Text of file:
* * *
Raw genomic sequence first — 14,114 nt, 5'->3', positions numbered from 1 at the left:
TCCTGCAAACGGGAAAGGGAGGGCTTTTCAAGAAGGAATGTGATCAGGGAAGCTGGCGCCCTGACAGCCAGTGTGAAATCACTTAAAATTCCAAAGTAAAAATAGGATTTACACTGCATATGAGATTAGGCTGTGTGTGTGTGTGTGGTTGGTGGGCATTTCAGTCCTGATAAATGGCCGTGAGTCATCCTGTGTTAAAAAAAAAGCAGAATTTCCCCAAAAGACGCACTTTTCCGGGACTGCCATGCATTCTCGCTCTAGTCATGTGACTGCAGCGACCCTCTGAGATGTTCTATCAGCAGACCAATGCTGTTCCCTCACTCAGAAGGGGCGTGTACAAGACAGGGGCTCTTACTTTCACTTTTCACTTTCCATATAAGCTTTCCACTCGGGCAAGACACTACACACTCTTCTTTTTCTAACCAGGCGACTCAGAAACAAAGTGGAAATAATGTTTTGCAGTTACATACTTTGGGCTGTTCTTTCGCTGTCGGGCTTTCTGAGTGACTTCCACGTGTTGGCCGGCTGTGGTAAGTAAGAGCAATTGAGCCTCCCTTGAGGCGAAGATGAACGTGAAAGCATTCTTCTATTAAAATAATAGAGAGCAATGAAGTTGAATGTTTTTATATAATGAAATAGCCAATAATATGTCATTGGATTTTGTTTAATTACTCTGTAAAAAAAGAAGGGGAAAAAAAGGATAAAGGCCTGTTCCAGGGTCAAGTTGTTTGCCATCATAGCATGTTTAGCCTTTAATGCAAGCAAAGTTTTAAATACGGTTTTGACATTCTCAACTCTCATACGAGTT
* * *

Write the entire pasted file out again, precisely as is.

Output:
Raw genomic sequence first — 14,114 nt, 5'->3', positions numbered from 1 at the left:
TCCTGCAAACGGGAAAGGGAGGGCTTTTCAAGAAGGAATGTGATCAGGGAAGCTGGCGCCCTGACAGCCAGTGTGAAATCACTTAAAATTCCAAAGTAAAAATAGGATTTACACTGCATATGAGATTAGGCTGTGTGTGTGTGTGTGGTTGGTGGGCATTTCAGTCCTGATAAATGGCCGTGAGTCATCCTGTGTTAAAAAAAAAGCAGAATTTCCCCAAAAGACGCACTTTTCCGGGACTGCCATGCATTCTCGCTCTAGTCATGTGACTGCAGCGACCCTCTGAGATGTTCTATCAGCAGACCAATGCTGTTCCCTCACTCAGAAGGGGCGTGTACAAGACAGGGGCTCTTACTTTCACTTTTCACTTTCCATATAAGCTTTCCACTCGGGCAAGACACTACACACTCTTCTTTTTCTAACCAGGCGACTCAGAAACAAAGTGGAAATAATGTTTTGCAGTTACATACTTTGGGCTGTTCTTTCGCTGTCGGGCTTTCTGAGTGACTTCCACGTGTTGGCCGGCTGTGGTAAGTAAGAGCAATTGAGCCTCCCTTGAGGCGAAGATGAACGTGAAAGCATTCTTCTATTAAAATAATAGAGAGCAATGAAGTTGAATGTTTTTATATAATGAAATAGCCAATAATATGTCATTGGATTTTGTTTAATTACTCTGTAAAAAAAGAAGGGGAAAAAAAGGATAAAGGCCTGTTCCAGGGTCAAGTTGTTTGCCATCATAGCATGTTTAGCCTTTAATGCAAGCAAAGTTTTAAATACGGTTTTGACATTCTCAACTCTCATACGAGTT